Samsung, what are you doing? You had an incredible opportunity to quiet your critics, especially Apple, with your new phone. Instead you pulled an Apple. Lets forgo the technical specs of the Galaxy S4 or how it stands up against the competition, there are plenty of sites out there that do that better and have actually held the darn thing, something I cannot claim. Let’s focus on the gooey side of the tech, the impulsive feelings of a must buy.
Samsung unveiled their latest phone last night, the Galaxy S4. The launch event was odd , offensive to some, and just… weird. It seems now that Steve Jobs is gone, every tech company feels the need to have a launch event of their own away from conventions, trade shows or other industry gatherings. I have no problems with that, more power to them. What is odd is the need to make the event unnecessarily extravagant. I know Samsung was trying to showcase how the new features of their phone will add value to your life but I cannot shake that nagging feeling the spectacle felt like filler material more than anything else. As if it could have all been done in less than 20 minutes :
Say what you will about Apple but their events were simple and product focused.
Samsung had a run away hit with the S3. You can thank the awesome marketing, the next best thing, for that. With Samsung leading the way in hardware sales and the minimal impact of Android competitors, it seems that there were very little need to truly innovate and it showed. The S4 looks very much like the S3 and the build quality from this observer seems to be the same. It is not to say the S4 is just an internal spec bump, it is sporting a bigger screen in a near similar frame as the S3, that my friend is a slick feat. But that underwhelming feeling is still there… just like the iPhone 5. Apple also increased the size of the screen and did the usual spec bump internally but the overall design was much the same, hence the letdown. You could forgive Samsung for this iterative phone as there were no “must have” hardware on the Android side to really challenge them but the reality is, HTC and Sony stepped up. Sony’s Xperia Z finally offer protection against the one thing all smart phones fear most, water. The Xperia Z is a slick slab sporting a 5″ screen with no physical buttons offering a pleasantly clean look while providing rubber seals to keep the handset safe from spills and dust. That is cool. The HTC One is not waterproof but offers a damn cool eye-catching aluminum frame that just oozes quality, similar to how I felt when the iPhone 4 came out. In other words, the HTC One is damn sexy. Galaxy S4? It looks, and truthfully is, utilitarian. It’s built on durable plastic, you can replace the battery, and you can add more storage, just like any other Android phone out there. That is why it was exciting to see Sony and HTC break away and do something that is different.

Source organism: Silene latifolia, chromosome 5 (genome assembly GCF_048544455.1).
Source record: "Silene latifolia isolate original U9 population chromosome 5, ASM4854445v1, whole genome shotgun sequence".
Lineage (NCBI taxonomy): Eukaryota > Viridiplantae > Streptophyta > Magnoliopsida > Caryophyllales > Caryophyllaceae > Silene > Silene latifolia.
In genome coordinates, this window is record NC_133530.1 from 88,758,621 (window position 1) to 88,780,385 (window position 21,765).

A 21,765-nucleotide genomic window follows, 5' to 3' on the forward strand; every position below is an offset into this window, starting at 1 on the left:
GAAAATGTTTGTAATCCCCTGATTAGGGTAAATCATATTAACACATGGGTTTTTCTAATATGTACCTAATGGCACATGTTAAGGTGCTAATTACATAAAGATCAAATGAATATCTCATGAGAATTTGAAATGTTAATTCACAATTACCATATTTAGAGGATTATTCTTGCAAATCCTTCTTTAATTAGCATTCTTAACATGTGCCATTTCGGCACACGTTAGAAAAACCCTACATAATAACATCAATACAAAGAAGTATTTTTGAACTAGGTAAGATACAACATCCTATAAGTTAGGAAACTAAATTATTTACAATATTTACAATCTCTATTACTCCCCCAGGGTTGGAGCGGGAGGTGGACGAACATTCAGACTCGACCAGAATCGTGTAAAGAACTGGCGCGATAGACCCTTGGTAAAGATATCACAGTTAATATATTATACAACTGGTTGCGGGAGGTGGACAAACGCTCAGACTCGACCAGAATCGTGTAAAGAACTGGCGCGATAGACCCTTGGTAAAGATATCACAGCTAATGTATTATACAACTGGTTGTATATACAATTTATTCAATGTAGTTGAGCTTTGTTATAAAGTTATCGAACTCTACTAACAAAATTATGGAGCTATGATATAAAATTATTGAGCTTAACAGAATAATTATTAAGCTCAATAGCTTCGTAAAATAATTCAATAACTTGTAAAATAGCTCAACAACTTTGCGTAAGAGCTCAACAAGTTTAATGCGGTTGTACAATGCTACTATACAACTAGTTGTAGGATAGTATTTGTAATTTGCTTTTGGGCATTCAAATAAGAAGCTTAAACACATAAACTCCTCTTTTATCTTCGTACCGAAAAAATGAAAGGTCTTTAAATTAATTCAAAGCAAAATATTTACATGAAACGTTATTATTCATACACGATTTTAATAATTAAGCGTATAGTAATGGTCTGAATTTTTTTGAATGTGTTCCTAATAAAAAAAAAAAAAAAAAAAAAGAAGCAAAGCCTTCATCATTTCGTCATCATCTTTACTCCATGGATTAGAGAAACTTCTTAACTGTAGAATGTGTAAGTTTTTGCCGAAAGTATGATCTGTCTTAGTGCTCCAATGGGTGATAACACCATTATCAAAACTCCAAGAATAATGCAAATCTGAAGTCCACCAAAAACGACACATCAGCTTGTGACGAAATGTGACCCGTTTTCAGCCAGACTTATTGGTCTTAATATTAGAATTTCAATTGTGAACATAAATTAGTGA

People balk at the iPhone for the non-replaceable battery, lack of storage expansion, or how fragile it felt and actually was, but that was the point. Apple created the “professional persona” with the iPhone brand. It is a premium product that you want to protect and offer the illusion of luxury, not utility. When you see a lowly BMW 3-series in a parking lot full of pick-up trucks, which vehicle screams clean-cut, and professional? Samsung hammered Apple on specs not appearance, their marketing even focused on that. It is the lack of emotional draw on appearance that will continue the trend of the pick-up truck for Samsung’s latest offering.
Google Android is slick, so much so that Google may be moving away from the word all together. Every manufacture of an Android phone offers some customization to create an identity. Samsung is no different and through a puppet matinée of a launch, we saw features the S4 will offer:
- S Health
- Dual camera recording
- Multi window
With these features, it seems Samsung will keep forging its own identity and move further away from Google, hence my problem.
Regardless of the platform, a stock OS void of bloatware (skins, UI changes, etc.) that updates not only ensures performance but also consistency. Apple iPhone, Microsoft Phone 8, and Google’s Nexus phone provides up to date stock OSes for their devices. With Samsung, it seems they are throwing everything at the user with features we did not know we needed or re-inventing ones that have already been done. Who owns the experience on the Android phone seems akin to person stricken with multiple personalities, inconsistent identity and the fragmented behavior. As a purist, I align myself to the OS vision, not the implementor that mask the intent.
The Impulse Factor
So does the Galaxy S4 create the impulsive need to buy? Sadly no. Looking at the device garners no emotion. As a work horse, the phone is a confusing powerful beast, however at the end of the day, I do not see myself lusting for it. Maybe Samsung is saving the eye-lusting for their next Note product. It is just not there for the S4.
You can watch the launch below: